Begin with you: The best practice-ground for learning to be receptive to listening is with ourselves. As boring and un-sexy as it sounds, when we learn to tune into our bodies, into our emotions, into our real intuition and to be patient and prepared for what we might not want to hear, listening, in general, becomes easier. When we self-connect our children feel it too. 

Body talk: Applying the listening strategy is where we get to bring some of the other strategies I have suggested into use. Remember recognising the signs? Especially the not-so- obvious signs like sore tummies and resistance? Your child may not be telling you in so many words that they are feeling anxious (remember they may not even know themselves) but their bodies and their behaviours are speaking. Learning to tune into the many ways that anxiety communicates to us is vital. And learning to name it with you child in that curious, wondering way – even when you are being ignored by them or your suggestion it is strenuously denied – shows your child that you are listening. 

Listening time: Worrying is another way that anxiety communicates. Some of us are worriers, some are not. Some of our children are, some are not. Worrying is the ultimate drainer, not only for our children, but for us too, especially if your child seeks you out constantly to share with you every niggle, doubt or concern they have. Life just doesn’t have that many minutes in it. If you find yourself in this situation, it can be very helpful to introduce a particular time in the day where your child knows that they can come to you and talk to you about their worries. A 15-minute window where you can ensure that you are fully available to your child. You can agree a time with your child and let them know that if a worry comes to them during the day, they can make note of it and ‘park’ it until later, knowing that they can give it full air-time with you. This is where we bring in our active listening skills and just listen to them.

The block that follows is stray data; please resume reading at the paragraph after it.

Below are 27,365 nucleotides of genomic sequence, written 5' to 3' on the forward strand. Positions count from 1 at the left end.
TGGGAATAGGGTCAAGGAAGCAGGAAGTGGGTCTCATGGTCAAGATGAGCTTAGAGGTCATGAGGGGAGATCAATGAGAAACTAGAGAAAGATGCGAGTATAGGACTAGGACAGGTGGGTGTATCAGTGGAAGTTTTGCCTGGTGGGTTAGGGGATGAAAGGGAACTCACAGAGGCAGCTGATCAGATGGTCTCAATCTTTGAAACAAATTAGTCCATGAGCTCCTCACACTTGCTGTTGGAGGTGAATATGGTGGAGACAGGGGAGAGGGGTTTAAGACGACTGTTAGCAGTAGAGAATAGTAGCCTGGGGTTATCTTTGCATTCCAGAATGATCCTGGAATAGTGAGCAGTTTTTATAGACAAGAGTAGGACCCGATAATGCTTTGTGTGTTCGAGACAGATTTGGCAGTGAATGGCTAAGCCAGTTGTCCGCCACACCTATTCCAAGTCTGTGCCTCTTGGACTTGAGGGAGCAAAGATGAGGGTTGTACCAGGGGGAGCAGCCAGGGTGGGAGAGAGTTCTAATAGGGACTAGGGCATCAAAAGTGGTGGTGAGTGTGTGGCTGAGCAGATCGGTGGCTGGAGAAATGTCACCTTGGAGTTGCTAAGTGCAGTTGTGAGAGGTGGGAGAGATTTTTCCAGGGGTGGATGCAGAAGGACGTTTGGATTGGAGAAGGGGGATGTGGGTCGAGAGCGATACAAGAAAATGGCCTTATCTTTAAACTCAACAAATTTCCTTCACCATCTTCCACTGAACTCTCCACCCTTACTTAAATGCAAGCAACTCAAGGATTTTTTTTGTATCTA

The magic about this approach is that if you allow your child to talk their way right through the worry, they often come up with a solution themselves. They often just need an open, non-judgemental listening ear. But sometimes they do need some help in how to problem solve. When they are finished talking, you can ask them, “Do you feel like you can work this out yourself, or would you like us to problem solve together?” If the answer is “yes”, remember to work collaboratively, allowing your child to lead where possible. 

They may not even need to use the time at all to talk about their worries but knowing that you are there and available if they need you can be grounding.

Start small: listening time doesn’t work for everyone and that’s ok. We are wonderfully diverse for a reason. If you are finding it hard to tune in and listen, start with the really small things: flag to yourself that you are going to ask your colleague how they are today and you’re going to really listen to their reply. Or out of the 17 things your child approaches you with to solve before you even leave the house in the morning, pick one of those things to actively listen to – not them all, just one thing. See how it feels. Get a sense of how your body feels when you consciously decide to tune in and fully listen, if even for 60 seconds. 

And remember, the more we listen to ourselves, the more we trust ourselves. The more we trust ourselves, the more we can model this to our children. The more we listen to our children, the more we show them that we trust them. The more we trust them, the more they trust themselves. 

And the foundation of well-being is trust. 

© Julie Meehan, 2022

Dr Julie Meehan is a Clinical Psychologist, Parent Guide and (Imperfect) Parent.

Dr Julie has developed an evidence-based, step-by-step pathway for parents to follow that guides you to create more connected and trusting relationships with yourself and your child, allowing you both to meet and grow from life’s challenges, and to thrive. 

You can follow The Pathway Home for Parents through Online Self-study Courses, Live Programmes and through Dr Julie’s One to One Parent Guidance Packages on www.juliemeehan.com